- How much glue to use? Ideally, you want glue everywhere…..but glue is expensive and it needs removing when you choose to recycle the bottles afterwards. We find either dots of glue or a single strip of glue to be good enough and are easier for you to remove when the igloo is sent for recycling.
The Safety part
- Think about whether your design is right for where you are using it, who is using it and how they will use it. Our designs are used by children who are supervised, but we still build it in a way that prevents for children from climb on top, it’s got super comfy flooring to sit on, well secured to walls, away from any sources of heat, and its not at risk of being blown away by the wind…. Consider if there are any hazards in how it might be used, and how you can prevent them.
- Lids should always be glued on and checked to ensure there are no choking hazards. If you cut any bottles, prevent the sharp edges being exposed or sand the edges to soften them. Ultimately, you have to take responsibility for what you make and how you do it.
- Protect yourself. Whatever type of glue you use, you need to protect your hands with gloves, and at times you might need eye protection (and respiratory protection if using a solvent-based adhesive). Knees can take quite a knock so consider knee pads.
Plan, test, adjust We spend most of the year collecting milk bottles and we recommend choosing bottles with glueless labels – this is where the label is in the form of a film that can be removed with scissors and this has no glue residue leftover.
Make sure the bottles are spotlessly clean. Hop soapy water is needed to remove any milk proteins residues and leave the bottle to dry upside down for 24 hrs to ensure it completely dry before you put it in storage.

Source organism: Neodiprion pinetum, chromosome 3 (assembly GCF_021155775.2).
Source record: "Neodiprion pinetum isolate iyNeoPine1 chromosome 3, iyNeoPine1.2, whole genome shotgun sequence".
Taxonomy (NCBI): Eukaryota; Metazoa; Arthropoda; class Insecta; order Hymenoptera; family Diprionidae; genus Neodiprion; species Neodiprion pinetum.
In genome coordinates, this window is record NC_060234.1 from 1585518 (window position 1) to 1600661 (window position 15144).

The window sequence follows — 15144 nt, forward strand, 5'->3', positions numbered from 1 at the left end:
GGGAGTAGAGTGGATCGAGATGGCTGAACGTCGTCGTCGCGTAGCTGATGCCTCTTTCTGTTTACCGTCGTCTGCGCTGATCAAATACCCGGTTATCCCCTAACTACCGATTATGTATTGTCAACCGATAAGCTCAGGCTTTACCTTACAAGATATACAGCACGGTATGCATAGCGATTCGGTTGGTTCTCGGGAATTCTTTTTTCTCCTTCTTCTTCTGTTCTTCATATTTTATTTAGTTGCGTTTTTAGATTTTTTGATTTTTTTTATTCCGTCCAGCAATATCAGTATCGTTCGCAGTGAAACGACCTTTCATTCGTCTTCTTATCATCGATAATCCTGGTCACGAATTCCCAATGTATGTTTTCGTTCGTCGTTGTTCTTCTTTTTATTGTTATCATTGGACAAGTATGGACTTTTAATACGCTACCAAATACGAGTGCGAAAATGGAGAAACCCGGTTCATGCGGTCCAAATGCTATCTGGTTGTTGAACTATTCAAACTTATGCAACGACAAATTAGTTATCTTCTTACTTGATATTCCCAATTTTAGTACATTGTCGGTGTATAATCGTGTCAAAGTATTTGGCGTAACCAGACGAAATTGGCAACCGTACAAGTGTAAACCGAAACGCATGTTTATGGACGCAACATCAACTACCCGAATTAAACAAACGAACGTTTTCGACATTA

Milk bottles are normally made of HDPE (High Density Polyethylene). It’s a fantastic material and easy to recycle (linky) but for igloo makers, it has one problem…it is harder to stick than Teflon! Not everyone can afford a laser welder so you may have to do with old fashioned glue. But HDPE molecules don’t like to adhere to other substances and most glues just don’t work well. We’ve tried lots, and we tend to use an industrial polypropylene adhesive, but we also know some people use Epoxy glue, or Superglue with a primer designed for troublesome plastics. We’ve also heard that some people like to use sandpaper to roughen the surface a little or a blowtorch to soften the surface! Suffice to say that you shouldn’t just expect to buy a glue gun from your local craft store and expect it to work straight away. What you use will depend upon what’s available in your region, and your price range. We strongly recommend taking a few milk bottles and trying out the different glues available and different techniques. It’s normally best to do this in a warm room as most adhesives work better when applied hot…..remember to wear suitable safety equipment! When it’s set, give the bottles a good bashing; a glue can sometimes be great when pulled but when shock loaded or twisted it can fail catastrophically. Once you find the best adhesive, practice using it and work out how much you need.
Can you use water bottles? If you make it out of water bottles, the principles are the same but the plastic called PET which may need a different glue type than water bottles.
Stock up on bottles! You will always need more bottles that you have! We use 400+ when we build an igloo. Its best to have mostly bottles of the same shape in order to get the best visual effect.
We love recycling, and at Tots Town we recycle about 75% of the waste we produce. It’s fantastic to re-use the milk jugs for an igloo but let’s make sure you can recycle them afterwards. All that glue needs to be prevented from entering the recycling chain. First, destroy your igloo! Try dropping bottles on a hard surface – the shock waves from impact are often strong enough to separate glued bottles. For any that survive the drop, try peeling them apart from one end. Once you have individual bottles, you need to remove the glued-on lid (or chop it off) and then removing the glue on the sides of the bottle. If the glue doesn’t just peel off, then use scissors to cut out the area with glue on. This is where you will thank yourself if you used dots or lines of glue rather than spreading it everywhere. With careful construction, you should be able to recycle over 80% of each bottle.
So, now you know how we do it, it’s time to try it yourself. Do send us pictures of you building your own igloo!